WHO forces Taiwanese medical groups to insert ‘Chinese Taipei’ in their names

| SamvadaWorld Staff

The WHO seems to be more concerned about names that appeal to China than fight the pandemic. Two Taiwanese radiological groups have been forced to change their names to “Chinese Taipei” by an international medical society following pressure from the World Health Organization (WHO).

The Taiwan Society of Radiological Technologists (TWSRT) and the Taiwan Association of Medical Radiation Technologists (TAMRT), have been forced by the International Society of Radiographers and Radiological Technologists (ISRRT) to insert “Chinese Taipei” into their membership names. The reason the ISRRT provided for the name change was pressure by the WHO to follow its “policies and procedures”, reports Taiwan News.

On Dec. 23, the TWSRT and TAMRT posted a letter online that they had received from the ISRRT which stated that in order for the ISRRT to maintain its “Official Relations” status as a non-state actor with the WHO, it must comply with that organization’s rules and regulations.

The ISRRT stated that it had received letters in June and December from the WHO complaining that the naming convention used by the ISRRT’s website and materials “do not appear consistent with WHO’s policies and practices.” The global health organization then demanded that the ISRRT change any references to Taiwan to “Taiwan, China.”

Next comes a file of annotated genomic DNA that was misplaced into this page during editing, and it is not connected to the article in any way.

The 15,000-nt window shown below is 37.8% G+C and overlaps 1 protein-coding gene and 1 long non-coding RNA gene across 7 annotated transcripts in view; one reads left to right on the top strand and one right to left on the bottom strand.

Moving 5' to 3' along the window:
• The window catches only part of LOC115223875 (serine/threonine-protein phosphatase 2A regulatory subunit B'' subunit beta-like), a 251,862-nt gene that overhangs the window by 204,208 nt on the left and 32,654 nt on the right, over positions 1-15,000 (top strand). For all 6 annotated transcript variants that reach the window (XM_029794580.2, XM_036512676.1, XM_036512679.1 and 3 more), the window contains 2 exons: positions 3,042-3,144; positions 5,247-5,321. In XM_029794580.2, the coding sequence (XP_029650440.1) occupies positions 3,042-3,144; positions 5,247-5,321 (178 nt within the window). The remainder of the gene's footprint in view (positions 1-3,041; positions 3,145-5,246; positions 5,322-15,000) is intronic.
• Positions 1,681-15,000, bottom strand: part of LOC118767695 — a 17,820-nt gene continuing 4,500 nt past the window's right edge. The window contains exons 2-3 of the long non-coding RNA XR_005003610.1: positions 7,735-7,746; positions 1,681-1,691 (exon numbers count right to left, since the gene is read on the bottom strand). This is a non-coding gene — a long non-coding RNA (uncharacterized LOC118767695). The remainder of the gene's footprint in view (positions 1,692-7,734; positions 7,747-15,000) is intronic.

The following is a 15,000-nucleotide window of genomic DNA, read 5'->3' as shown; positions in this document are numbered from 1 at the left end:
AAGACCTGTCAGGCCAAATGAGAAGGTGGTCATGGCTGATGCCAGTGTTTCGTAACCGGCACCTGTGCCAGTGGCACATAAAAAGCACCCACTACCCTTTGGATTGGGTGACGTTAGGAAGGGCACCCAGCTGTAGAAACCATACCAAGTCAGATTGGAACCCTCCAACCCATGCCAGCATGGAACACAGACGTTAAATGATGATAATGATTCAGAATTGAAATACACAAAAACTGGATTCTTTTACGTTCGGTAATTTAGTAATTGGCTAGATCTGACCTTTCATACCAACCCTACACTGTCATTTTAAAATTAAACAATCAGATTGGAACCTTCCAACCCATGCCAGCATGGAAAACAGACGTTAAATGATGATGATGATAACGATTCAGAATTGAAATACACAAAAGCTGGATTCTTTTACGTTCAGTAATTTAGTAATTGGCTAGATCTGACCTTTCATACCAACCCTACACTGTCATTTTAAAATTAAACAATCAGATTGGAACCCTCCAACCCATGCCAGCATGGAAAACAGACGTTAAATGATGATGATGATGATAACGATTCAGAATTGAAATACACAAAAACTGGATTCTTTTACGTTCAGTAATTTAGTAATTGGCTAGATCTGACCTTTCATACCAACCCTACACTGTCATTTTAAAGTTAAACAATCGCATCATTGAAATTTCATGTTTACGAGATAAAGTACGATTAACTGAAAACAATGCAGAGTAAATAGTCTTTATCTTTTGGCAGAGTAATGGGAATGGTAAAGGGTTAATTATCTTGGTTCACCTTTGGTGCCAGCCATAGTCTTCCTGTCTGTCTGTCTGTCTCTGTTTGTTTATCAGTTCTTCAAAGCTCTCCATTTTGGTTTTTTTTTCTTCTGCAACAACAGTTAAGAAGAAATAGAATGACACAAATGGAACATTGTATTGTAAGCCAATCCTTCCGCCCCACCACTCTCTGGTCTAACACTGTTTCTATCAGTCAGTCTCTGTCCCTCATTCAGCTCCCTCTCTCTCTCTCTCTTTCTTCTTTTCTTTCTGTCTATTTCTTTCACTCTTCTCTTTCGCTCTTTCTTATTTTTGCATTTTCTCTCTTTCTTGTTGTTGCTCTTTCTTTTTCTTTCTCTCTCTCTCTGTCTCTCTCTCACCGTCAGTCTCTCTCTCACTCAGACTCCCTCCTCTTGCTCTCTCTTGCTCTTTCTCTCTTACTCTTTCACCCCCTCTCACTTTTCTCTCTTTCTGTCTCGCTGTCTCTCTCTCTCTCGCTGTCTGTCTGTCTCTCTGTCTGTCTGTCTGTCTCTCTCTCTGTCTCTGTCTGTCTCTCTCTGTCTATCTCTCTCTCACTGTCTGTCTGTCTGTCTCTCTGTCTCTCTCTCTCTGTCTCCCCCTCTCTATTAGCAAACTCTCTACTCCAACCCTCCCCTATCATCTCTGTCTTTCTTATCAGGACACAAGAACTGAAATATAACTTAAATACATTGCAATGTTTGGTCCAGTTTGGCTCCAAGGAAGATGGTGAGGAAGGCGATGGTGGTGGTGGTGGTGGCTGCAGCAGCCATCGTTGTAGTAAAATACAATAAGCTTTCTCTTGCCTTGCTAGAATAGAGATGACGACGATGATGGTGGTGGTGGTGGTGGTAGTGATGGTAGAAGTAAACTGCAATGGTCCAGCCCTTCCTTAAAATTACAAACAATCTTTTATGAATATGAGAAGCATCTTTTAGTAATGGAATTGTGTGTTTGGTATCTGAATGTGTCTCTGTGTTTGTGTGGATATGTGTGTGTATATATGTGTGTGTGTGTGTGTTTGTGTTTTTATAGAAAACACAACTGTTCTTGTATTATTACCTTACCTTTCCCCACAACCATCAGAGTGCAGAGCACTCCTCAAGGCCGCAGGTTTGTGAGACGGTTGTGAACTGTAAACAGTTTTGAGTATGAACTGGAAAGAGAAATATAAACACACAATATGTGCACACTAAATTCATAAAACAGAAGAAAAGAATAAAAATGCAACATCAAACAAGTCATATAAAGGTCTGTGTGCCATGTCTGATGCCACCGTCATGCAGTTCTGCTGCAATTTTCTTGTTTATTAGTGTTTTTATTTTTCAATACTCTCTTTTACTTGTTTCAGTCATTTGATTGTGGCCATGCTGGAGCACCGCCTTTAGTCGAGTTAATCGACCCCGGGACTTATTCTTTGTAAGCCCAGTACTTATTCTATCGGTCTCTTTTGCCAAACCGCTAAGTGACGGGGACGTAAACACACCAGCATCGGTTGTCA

The ISRRT claimed that this was a “hard decision” but suggested that a “solution” would be to change the membership names of “Taiwan-TWSRT” and “Taiwan-TAMRT” to “Chinese-Taipei TWSRT” and “Chinese Taipei-TAMRT.” The organization noted that this is similar to the name Taiwan uses in the Olympic ceremony and games.

Taiwanese nationals have been protesting against pro-China tilt of WHO

In a joint statement issued on Dec. 23 on the TWSRT website and TAMRT Facebook page, the two organizations announced that they are protesting the change. They vowed to continue to work with the Taiwanese government on having the name change request rescinded. The two groups pledged to handle political matters while encouraging members to focus on “shining through their hard work.”

In response, Foreign Ministry Spokesperson Joanne Ou on Monday stated: “In order to safeguard the dignity and interests of Taiwanese groups participating in international affairs, the Ministry of Foreign Affairs has instructed its representative in the UK, which is where the headquarters of the ISRRT is located, to urge the ISRRT to restore the classification of Taiwan for the two medical organizations on its official website.”

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